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9 in 10 foreign workers satisfied with working in Singapore

Posted on December 9, 2014
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SINGAPORE: Nine in 10 foreign workers are generally satisfied with working in Singapore, according to a survey.

The survey was jointly commissioned by the Manpower Ministry and the Migrant Workers’ Centre to get a better understanding of the employment conditions and well-being of foreign workers in Singapore. Its findings were highlighted by Manpower Minister Tan Chuan-Jin at the Migrant Worker’s Centre’s sixth International Migrants Day celebrations on Sunday (Dec 7).

The poll, conducted by an independent survey company between March and July this year, involved face-to-face interviews with about 3,500 work permit holders and 500 S Pass holders.

The majority of respondents – 85.7 per cent of work permit holders and 93.4 per cent of S Pass holders – would also recommend Singapore as a place to work.

Good pay, good working and living conditions, and sense of security were some of the commonly cited reasons.

More than seven in 10 foreign workers – 76.9 per cent of WP holders and 71.4 per cent of S Pass holders – planned to continue working with their current employers after their contracts have expired, according to the survey.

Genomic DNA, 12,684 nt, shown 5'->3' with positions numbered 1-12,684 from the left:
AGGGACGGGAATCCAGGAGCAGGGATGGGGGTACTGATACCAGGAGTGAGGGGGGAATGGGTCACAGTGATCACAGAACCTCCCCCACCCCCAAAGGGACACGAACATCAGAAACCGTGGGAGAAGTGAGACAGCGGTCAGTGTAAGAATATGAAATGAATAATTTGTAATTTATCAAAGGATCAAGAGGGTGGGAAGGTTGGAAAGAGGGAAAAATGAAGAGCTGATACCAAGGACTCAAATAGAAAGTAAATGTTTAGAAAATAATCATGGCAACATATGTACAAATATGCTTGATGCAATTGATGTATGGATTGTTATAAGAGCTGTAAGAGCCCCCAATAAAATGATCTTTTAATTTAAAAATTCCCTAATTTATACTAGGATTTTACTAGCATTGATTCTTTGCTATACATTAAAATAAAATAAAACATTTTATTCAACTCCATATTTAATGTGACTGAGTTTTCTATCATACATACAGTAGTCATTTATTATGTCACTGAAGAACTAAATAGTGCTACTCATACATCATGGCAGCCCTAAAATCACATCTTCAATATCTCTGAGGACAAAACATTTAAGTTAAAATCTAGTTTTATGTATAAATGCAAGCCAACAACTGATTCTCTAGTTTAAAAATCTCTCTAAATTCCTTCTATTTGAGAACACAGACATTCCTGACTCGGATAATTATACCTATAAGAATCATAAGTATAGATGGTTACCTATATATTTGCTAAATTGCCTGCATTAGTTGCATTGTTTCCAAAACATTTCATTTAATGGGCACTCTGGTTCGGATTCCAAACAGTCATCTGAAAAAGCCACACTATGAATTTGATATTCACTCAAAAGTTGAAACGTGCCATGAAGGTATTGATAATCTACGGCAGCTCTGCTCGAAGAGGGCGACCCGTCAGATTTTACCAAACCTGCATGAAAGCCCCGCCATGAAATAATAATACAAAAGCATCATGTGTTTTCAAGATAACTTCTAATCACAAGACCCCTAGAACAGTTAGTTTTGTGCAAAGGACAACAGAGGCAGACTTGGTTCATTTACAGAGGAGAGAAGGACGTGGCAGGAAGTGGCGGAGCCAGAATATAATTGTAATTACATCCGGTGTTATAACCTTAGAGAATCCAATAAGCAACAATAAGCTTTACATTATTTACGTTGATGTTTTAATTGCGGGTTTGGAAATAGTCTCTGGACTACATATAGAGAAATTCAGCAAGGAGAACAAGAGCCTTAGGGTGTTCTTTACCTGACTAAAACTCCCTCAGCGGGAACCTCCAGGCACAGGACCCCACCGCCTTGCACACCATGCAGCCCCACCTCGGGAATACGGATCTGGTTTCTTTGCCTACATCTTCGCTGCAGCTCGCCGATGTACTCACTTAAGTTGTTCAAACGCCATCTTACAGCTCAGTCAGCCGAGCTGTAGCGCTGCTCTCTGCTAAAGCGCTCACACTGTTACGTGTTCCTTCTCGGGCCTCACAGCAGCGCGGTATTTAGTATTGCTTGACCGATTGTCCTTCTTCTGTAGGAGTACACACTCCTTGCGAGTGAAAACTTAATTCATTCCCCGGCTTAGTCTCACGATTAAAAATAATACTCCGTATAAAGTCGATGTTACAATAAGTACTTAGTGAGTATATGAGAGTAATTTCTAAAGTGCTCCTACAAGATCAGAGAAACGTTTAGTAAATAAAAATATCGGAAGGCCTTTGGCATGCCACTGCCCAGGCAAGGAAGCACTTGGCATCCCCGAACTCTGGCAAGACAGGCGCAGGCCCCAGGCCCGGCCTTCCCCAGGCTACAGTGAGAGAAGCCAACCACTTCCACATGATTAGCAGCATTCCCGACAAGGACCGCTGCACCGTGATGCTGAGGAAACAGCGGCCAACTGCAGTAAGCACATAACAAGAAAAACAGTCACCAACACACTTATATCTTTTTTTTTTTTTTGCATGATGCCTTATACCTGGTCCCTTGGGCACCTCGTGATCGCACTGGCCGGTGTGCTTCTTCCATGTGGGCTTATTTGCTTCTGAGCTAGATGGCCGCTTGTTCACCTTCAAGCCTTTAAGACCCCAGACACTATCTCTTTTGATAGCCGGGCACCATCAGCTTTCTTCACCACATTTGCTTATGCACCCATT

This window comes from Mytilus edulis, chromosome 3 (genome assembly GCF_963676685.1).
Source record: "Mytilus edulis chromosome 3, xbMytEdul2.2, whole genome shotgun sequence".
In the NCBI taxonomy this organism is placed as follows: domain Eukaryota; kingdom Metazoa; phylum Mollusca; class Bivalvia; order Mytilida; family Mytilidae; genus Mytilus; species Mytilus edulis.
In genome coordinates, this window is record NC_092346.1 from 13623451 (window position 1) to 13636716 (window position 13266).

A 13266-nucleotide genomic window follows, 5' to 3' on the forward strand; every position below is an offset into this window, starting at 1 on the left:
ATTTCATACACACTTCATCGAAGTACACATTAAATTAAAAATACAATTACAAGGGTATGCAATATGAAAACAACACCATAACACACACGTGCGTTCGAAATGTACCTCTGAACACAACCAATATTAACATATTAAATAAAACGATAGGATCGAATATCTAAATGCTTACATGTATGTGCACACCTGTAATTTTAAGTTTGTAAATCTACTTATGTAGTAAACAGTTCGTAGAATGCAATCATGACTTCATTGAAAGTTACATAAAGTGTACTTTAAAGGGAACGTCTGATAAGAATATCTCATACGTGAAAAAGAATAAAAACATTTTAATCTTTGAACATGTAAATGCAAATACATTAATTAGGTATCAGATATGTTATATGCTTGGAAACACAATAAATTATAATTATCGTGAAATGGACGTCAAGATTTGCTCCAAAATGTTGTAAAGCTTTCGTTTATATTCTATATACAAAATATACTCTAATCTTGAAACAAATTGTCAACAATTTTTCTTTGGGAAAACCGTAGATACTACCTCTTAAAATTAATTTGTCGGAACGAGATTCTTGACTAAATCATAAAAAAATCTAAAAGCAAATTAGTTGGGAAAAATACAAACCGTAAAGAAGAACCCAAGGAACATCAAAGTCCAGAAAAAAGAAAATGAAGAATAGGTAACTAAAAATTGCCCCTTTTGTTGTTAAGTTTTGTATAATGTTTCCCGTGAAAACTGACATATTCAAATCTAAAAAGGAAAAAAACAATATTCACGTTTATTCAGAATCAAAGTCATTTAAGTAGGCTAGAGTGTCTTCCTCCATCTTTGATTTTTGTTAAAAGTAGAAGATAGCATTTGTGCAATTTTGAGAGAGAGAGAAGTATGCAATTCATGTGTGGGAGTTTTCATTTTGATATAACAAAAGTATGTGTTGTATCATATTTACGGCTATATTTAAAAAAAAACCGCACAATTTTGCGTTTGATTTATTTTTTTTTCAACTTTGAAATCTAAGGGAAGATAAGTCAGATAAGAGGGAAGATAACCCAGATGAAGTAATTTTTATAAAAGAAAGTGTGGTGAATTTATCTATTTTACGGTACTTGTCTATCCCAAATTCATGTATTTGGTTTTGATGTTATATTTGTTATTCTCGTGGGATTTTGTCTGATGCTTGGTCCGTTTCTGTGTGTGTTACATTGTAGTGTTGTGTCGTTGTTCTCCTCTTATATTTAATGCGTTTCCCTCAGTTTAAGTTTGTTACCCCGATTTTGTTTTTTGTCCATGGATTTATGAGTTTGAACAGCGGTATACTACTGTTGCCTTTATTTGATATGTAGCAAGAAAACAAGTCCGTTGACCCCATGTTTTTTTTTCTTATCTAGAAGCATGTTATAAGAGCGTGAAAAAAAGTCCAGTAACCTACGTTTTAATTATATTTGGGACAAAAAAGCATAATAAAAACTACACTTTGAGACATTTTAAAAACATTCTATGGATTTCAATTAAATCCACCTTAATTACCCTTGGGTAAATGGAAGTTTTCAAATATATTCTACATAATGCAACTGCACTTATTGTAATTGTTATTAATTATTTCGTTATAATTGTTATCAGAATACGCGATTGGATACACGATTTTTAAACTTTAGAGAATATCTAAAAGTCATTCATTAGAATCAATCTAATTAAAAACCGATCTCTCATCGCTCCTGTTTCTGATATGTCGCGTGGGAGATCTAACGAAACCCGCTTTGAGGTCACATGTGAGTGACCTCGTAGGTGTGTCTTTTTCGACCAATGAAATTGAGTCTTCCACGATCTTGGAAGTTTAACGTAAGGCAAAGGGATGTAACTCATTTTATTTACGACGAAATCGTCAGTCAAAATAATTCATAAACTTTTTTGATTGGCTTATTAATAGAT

ROOM FOR IMPROVEMENT

However, Mr Tan said there are areas of improvement, like sending the in-principle approval (IPA) letter to these workers before they come to Singapore. The letter contains information like basic salary components and occupation.

His ministry will issue reminders to employers that it is mandatory to send the letters, including the native language copy. He added that failure to do so is a breach of the Employment of Foreign Manpower Regulations, and carries a maximum financial penalty of S$10,000.

“It is important that workers receive these letters prior to their departure, so that they can make informed choices about whether to take up employment in Singapore,” said Mr Tan. “However, the survey revealed that a sizeable proportion of non-Malaysian foreign workers did not receive their IPA letters, or that the letters were not in their native language. This failure to receive IPA letters before coming here could in turn give rise to employment issues downstream.”

http://www.channelnewsasia.com/news/singapore/9-in-10-foreign-workers/1514868.html

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